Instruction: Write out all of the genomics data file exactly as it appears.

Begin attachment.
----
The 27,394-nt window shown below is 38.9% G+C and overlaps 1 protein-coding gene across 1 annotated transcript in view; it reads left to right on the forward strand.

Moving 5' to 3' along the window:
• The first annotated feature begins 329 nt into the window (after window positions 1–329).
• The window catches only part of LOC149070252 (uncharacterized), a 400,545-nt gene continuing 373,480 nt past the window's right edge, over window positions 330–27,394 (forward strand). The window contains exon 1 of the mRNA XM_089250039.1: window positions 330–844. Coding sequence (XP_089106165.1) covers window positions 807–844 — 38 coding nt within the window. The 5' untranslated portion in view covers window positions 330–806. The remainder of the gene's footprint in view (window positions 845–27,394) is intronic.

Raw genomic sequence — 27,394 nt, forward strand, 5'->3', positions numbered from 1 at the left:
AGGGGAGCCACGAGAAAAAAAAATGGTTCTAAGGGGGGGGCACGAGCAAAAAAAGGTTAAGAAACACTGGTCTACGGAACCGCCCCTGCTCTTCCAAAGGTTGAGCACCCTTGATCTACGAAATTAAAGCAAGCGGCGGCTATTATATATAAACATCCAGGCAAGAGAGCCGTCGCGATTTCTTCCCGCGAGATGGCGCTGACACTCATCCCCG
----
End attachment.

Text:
The 27,394-nt window shown below is 38.9% G+C and overlaps 1 protein-coding gene across 1 annotated transcript in view; it reads left to right on the forward strand.

Moving 5' to 3' along the window:
• The first annotated feature begins 329 nt into the window (after window positions 1–329).
• The window catches only part of LOC149070252 (uncharacterized), a 400,545-nt gene continuing 373,480 nt past the window's right edge, over window positions 330–27,394 (forward strand). The window contains exon 1 of the mRNA XM_089250039.1: window positions 330–844. Coding sequence (XP_089106165.1) covers window positions 807–844 — 38 coding nt within the window. The 5' untranslated portion in view covers window positions 330–806. The remainder of the gene's footprint in view (window positions 845–27,394) is intronic.

Raw genomic sequence — 27,394 nt, forward strand, 5'->3', positions numbered from 1 at the left:
AGGGGAGCCACGAGAAAAAAAAATGGTTCTAAGGGGGGGGCACGAGCAAAAAAAGGTTAAGAAACACTGGTCTACGGAACCGCCCCTGCTCTTCCAAAGGTTGAGCACCCTTGATCTACGAAATTAAAGCAAGCGGCGGCTATTATATATAAACATCCAGGCAAGAGAGCCGTCGCGATTTCTTCCCGCGAGATGGCGCTGACACTCATCCCCG